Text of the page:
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Oh To Have Been So Misled By So Many For So Long!

I am not alone in having a family member (or in my case, both parents and one grandparent) suffer the massive life-changing consequences of having a stroke.

One minute, it’s all good and the next it’s totally, completely and utterly not. Within the space of just a matter of minutes, a stroke victim loses their independence, often can no longer work, in many cases, has to rely on others to help with their everyday needs and assist in decision-making and unless the extent of the damage to both brain and body has been severe and the stroke proves fatal within around 30 days, can only expect this tragic change to their lives to continue for a number of years. So where did it all go so horribly wrong? Why do statistics indicate that 1 in 5 women and 1 in 6 men of 75 and over are at serious risk? Is it simply age or might diet be involved?”

Rationing during the second World War meant very little in the way of fats in diets and as rationing continued until 1954, they continued to be a very occasional luxury - meat and dairy products were in short supply and when you could get them, they were expensive. So why should any housewife lucky enough to get her hands on (and on rare occasions, afford) not treat the family to a good scraping of butter on their toast or a steaming-hot dish of macaroni cheese or a deliciously-creamy trifle for pud? Things were looking up!

But, just as families were beginning to enjoy feasting on delicious and filling fats, along came the ‘fat police’, in the main, courtesy of a researcher by the name of Ancel Keyes who spent years analysing the diets of ‘the healthiest nations in the world’ and determined that fats were bad for us and would make us sick and fat. His extensive (but now universally-agreed, erroneous in so very many aspects) research prompted governments and health organisations to issue warnings about our fat consumption globally and who were we to doubt the advice of ‘those in the know’?

For some reason, which remains a mystery to those who are professionally, nutritionally trained, eggs continue to be regarded as a dairy product - sorry but no, they don’t come from a milk-producing animal! However, did they come in for some bad press or what! Thanks again to Ancel Keyes, eggs were vilified for decades because they contain cholesterol and saturated fat. But the truth is that cholesterol and saturated fat in animal foods like eggs are beneficial to our health.  There is no scientific evidence to suggest that eating cholesterol-rich foods cause our cholesterol levels to increase. It is estimated that only 20 percent of our blood cholesterol levels actually come from our diet (the rest of the cholesterol in the body is produced by the liver, which it makes because we need it for brain, hormone, nerve and immune system health) and there is no evidence that the consumption of up to six eggs per week increases our risk of heart disease.

It all started so well when eggs became more readily-available post-rationing and ‘dried eggs’ (which few could get too excited about) were left to become even drier on the top shelf! "Go to work on an egg" was an advertising slogan used by the UK Egg Marketing Board during the late 1950s as part of more than £12 million spent on advertising, including a series of television advertisements starring Tony Hancock and Patricia Hayes in 1965. The proposition was that having an egg for breakfast was the best way to start the working day and it worked. In a very short space of time, eggs were the breakfast of choice in a great many households but it wasn’t to last. In 1988, the Tory health minister of the time, Edwina Currie stunned the British nation by announcing in a TV interview that “most of the egg production in this country, sadly, is now affected with salmonella”. As egg sales plummeted the government was forced to offer a compensation package of millions of pounds to cover the cost of purchasing surplus eggs and for the slaughter of unwanted hens, the minister weathered a political storm which ultimately led to her resignation but the worst outcome of all was that eggs were largely removed from the breakfast table and all manner of starchy, sugary and health-hindering breakfast cereals took their place.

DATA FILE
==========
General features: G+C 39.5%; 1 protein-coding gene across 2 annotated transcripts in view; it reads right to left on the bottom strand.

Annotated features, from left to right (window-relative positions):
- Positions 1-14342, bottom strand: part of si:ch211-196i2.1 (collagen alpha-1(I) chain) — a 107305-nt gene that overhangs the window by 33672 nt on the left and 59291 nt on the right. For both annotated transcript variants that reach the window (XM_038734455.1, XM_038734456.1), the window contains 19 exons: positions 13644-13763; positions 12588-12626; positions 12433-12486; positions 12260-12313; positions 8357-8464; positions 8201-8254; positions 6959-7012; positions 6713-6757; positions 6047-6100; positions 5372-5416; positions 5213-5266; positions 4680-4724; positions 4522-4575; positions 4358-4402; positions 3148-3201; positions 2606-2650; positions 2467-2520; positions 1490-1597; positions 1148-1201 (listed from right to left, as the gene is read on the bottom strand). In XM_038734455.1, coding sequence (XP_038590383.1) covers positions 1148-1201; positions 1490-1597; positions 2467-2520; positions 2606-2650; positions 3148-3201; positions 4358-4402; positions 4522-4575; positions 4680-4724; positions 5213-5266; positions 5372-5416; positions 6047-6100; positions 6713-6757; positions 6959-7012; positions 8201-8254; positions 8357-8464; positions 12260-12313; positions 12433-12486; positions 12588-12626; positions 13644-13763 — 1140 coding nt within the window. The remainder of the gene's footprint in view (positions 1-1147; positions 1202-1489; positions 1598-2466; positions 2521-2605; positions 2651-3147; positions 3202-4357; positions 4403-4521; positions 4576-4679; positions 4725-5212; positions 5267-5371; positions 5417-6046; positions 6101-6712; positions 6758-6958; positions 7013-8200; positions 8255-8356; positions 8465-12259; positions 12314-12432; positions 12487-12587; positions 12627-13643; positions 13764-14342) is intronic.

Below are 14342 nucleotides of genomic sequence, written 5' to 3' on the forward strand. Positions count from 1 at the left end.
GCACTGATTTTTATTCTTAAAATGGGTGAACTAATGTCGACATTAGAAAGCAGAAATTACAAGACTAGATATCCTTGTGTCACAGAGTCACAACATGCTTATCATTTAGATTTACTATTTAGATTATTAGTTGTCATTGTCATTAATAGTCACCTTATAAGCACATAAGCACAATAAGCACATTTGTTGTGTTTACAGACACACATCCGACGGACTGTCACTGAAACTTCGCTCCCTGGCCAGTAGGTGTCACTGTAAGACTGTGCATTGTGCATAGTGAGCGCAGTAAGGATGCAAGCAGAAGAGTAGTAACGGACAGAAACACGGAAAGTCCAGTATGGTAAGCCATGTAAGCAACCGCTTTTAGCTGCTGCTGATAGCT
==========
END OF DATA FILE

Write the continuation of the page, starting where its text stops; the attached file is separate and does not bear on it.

And even more frustratingly, in 2007, plans to rebroadcast the original ‘go to work on an egg’ advertisements were rejected by the Broadcast Advertising Clearance Centre, which observed that “the adverts did not suggest a varied diet”. This was not just frustrating - it was nothing short of negligent!

So now where are we on the ‘egg front’ in 2019? Well… it appears that an egg a day is linked to a reduced risk of stroke (1). It’s likely too late for many in their 70’s and 80’s to turn back time but boy have they been tragically-misled by their governments, their health advisors and their GPs over the last 50 years.

Who is to say that if they had continued to ‘go to work on an egg’ things might have been different and the stroke statistics would look less alarming but let’s hope that the youth of today, many of whom are more than just a little bit interested in their health, think about the shocking headlines they read before simply reacting to them and continue to enjoy the extraordinarily-amazing health benefits offered by one of the easiest little numbers to fit into their daily lives - eggs!

Reference: Alexander DD et al. (2016). Meta-analysis of egg consumption and risk of coronary heart disease and stroke. J Am Coll Nutr. 2016 Oct 6:1-13.